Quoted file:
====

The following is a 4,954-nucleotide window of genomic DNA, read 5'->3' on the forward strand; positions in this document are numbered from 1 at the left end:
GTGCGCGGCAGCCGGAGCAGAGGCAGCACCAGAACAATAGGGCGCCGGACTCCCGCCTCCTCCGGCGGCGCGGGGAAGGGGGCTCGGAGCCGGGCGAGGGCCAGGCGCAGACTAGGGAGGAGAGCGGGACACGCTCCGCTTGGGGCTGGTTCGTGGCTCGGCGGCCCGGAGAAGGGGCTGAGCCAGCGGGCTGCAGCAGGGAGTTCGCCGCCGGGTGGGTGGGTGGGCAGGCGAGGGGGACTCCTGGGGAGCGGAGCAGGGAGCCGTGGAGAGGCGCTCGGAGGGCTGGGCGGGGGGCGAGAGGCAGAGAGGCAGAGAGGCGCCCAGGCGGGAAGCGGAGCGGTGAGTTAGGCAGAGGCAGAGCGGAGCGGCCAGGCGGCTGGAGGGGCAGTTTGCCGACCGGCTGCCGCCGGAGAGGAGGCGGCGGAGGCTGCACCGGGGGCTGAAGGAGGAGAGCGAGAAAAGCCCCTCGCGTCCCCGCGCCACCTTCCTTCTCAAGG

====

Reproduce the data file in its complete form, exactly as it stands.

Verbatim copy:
The following is a 4,954-nucleotide window of genomic DNA, read 5'->3' on the forward strand; positions in this document are numbered from 1 at the left end:
GTGCGCGGCAGCCGGAGCAGAGGCAGCACCAGAACAATAGGGCGCCGGACTCCCGCCTCCTCCGGCGGCGCGGGGAAGGGGGCTCGGAGCCGGGCGAGGGCCAGGCGCAGACTAGGGAGGAGAGCGGGACACGCTCCGCTTGGGGCTGGTTCGTGGCTCGGCGGCCCGGAGAAGGGGCTGAGCCAGCGGGCTGCAGCAGGGAGTTCGCCGCCGGGTGGGTGGGTGGGCAGGCGAGGGGGACTCCTGGGGAGCGGAGCAGGGAGCCGTGGAGAGGCGCTCGGAGGGCTGGGCGGGGGGCGAGAGGCAGAGAGGCAGAGAGGCGCCCAGGCGGGAAGCGGAGCGGTGAGTTAGGCAGAGGCAGAGCGGAGCGGCCAGGCGGCTGGAGGGGCAGTTTGCCGACCGGCTGCCGCCGGAGAGGAGGCGGCGGAGGCTGCACCGGGGGCTGAAGGAGGAGAGCGAGAAAAGCCCCTCGCGTCCCCGCGCCACCTTCCTTCTCAAGG